Best Practice

Protect your company’s biggest asset in a crisis

When a crisis hits your organization, you’re going to have to navigate different stakeholders with competing objectives and priorities.

But don’t forget to protect your company’s biggest asset—its reputation.

Times of crisis are going to happen to every organization. Whether it’s a business issue like a product recall, a technological crisis like a hacked system, or a personnel crisis like offensive or unethical behavior, eventually your company will have to deal with some unforeseen trouble.

When disaster happens, you can expect to hear many different, even competing, strategies from different stakeholders. It can be hard to know what the right plan of action is with so many factors to consider, especially when you’re under pressure.

That’s why you need to remember to protect your biggest asset. Crisis communications expert and private pilot Rob Shimmin offers a lesson from aviation: If the engine stops, the aircraft belongs to the insurance company. The plane can be repaired or replaced, but you, the pilot, must protect yourself. Similarly, a company’s reputation is its life; it must be protected above all else. 

In a Poppulo webinar, Rob guided organizations through how to manage a crisis, with specific tips for how Employee Communication teams can help the larger recovery effort.

First Do No Harm

Rob’s first rule of navigating a crisis applies to both aviation and business—don’t make it worse! Often, our instinct is to rush to react to a crisis, but this can have disastrous effects.

Always keep the brand in mind and be careful not to ruin your long-term reputation trying to fix a short-term crisis. You’ll need good peripheral vision to avoid both a midair collision and a brand-ending faux pas.

Employees Are Stakeholders, Too

When a crisis occurs, the company should plan to hear from all stakeholders who might be affected and gather different perspectives before deciding what to do. Often, leadership will be tempted to focus on customers or the public as the primary stakeholder group, but very rarely is a crisis just a customer issue. 

As an employee communications professional, you have the opportunity and the responsibility to advocate for employee stakeholders.

Make the case to leaders for the value that engaged, productive employees, provide to the company, both in the short term (by providing business continuity) and in the long term (by helping restore the company’s reputation).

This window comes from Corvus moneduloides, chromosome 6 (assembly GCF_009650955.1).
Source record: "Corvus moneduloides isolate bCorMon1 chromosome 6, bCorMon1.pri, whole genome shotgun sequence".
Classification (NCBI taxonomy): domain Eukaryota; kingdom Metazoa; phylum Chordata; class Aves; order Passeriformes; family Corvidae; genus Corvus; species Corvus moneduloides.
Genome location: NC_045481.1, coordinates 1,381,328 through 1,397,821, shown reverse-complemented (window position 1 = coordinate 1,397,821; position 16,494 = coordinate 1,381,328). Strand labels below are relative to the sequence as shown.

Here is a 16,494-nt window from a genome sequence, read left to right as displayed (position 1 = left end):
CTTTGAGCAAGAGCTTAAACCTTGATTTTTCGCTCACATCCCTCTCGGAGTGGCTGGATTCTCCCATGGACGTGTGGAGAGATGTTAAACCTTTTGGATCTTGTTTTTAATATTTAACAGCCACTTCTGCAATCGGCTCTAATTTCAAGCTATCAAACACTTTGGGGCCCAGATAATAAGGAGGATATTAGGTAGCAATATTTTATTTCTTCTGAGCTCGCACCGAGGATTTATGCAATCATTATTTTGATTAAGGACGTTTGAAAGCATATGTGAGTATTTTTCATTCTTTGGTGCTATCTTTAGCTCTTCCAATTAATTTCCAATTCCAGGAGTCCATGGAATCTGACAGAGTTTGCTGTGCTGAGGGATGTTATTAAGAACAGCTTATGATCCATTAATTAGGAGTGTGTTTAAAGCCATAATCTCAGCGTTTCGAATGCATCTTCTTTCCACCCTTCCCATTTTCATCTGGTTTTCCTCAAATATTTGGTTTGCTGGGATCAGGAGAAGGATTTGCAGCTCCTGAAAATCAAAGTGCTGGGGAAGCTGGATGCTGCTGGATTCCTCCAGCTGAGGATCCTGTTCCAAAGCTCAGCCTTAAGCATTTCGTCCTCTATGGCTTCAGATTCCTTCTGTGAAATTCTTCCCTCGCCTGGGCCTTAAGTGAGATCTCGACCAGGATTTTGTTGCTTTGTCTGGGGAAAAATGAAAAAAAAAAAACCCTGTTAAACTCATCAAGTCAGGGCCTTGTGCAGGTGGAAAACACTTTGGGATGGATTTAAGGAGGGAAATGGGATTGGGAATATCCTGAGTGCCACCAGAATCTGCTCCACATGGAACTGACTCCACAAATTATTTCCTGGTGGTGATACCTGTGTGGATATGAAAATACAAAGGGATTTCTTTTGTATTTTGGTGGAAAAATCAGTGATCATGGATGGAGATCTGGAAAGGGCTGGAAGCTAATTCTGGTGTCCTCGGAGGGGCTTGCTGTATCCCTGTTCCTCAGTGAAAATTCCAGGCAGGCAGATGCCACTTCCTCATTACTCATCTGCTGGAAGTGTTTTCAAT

Optimism Is Dangerous

Once leaders have gathered perspectives from all stakeholder groups, they’ll need to sense-check this information to be sure they’re making decisions based on solid information. Analytics and data can be crucial here. 

One hazard in times of crisis is group positive thinking, or “the danger of optimism,” as Rob puts it. This might look like a suggestion to sit back and wait to see if the crisis will resolve itself. Although that could occur in some cases, more often than not, the damage from a delayed response will be much worse.

So, how do you know when something is a good plan versus misplaced optimism? That discernment comes from an in-depth understanding of the business, its employees, and the industry. This is a place where your EC team naturally shines, so don’t hold back.

Gather useful information for leaders, and look for tell-tale signs that show you, “This plan isn’t going to work.” Then share your reasoning with the decision-makers to help them make adjustments.

Employees Deserve Transparency

One question Rob fielded during the webinar was about the need to be transparent with employees while the crisis is unfolding.

Along the same lines of the “wait and see” approach, companies are often tempted to keep employees in the dark, either because leaders are focused on responding to customers or the media, or because they’re trying to maintain the impression that things aren’t really all that bad.

But Rob stressed that it’s absolutely important to be transparent with employees. As leaders are gathering stakeholder perspectives and honing in on a plan for recovery, they need to be aware that any actions they take may be interpreted differently by the various stakeholders.

For example, imagine that your company is hemorrhaging money and must sell an under-performing part of the business to stay afloat. That action is going to have different implications for external stakeholders like investors than it will for internal stakeholders like employees. 

Use your status as employee experts to shape the decisions about what and how to communicate. Remind leadership that being transparent with employees early on is a way of showing them that you respect and value them.

Not only will it position leaders to better answer employees’ questions, but it will help keep employees engaged, productive, and positive about the company, which will contribute to the recovery effort.

So now you know how you can assist leaders in responding to a crisis while protecting the company’s reputation. By advocating for employees, offering your expertize, and helping leaders be more transparent, you can provide critical support to the organization in a crucial time.

For more information on how your EC team can help leaders respond to organizational crises, check out Rob’s Poppulo webinar.

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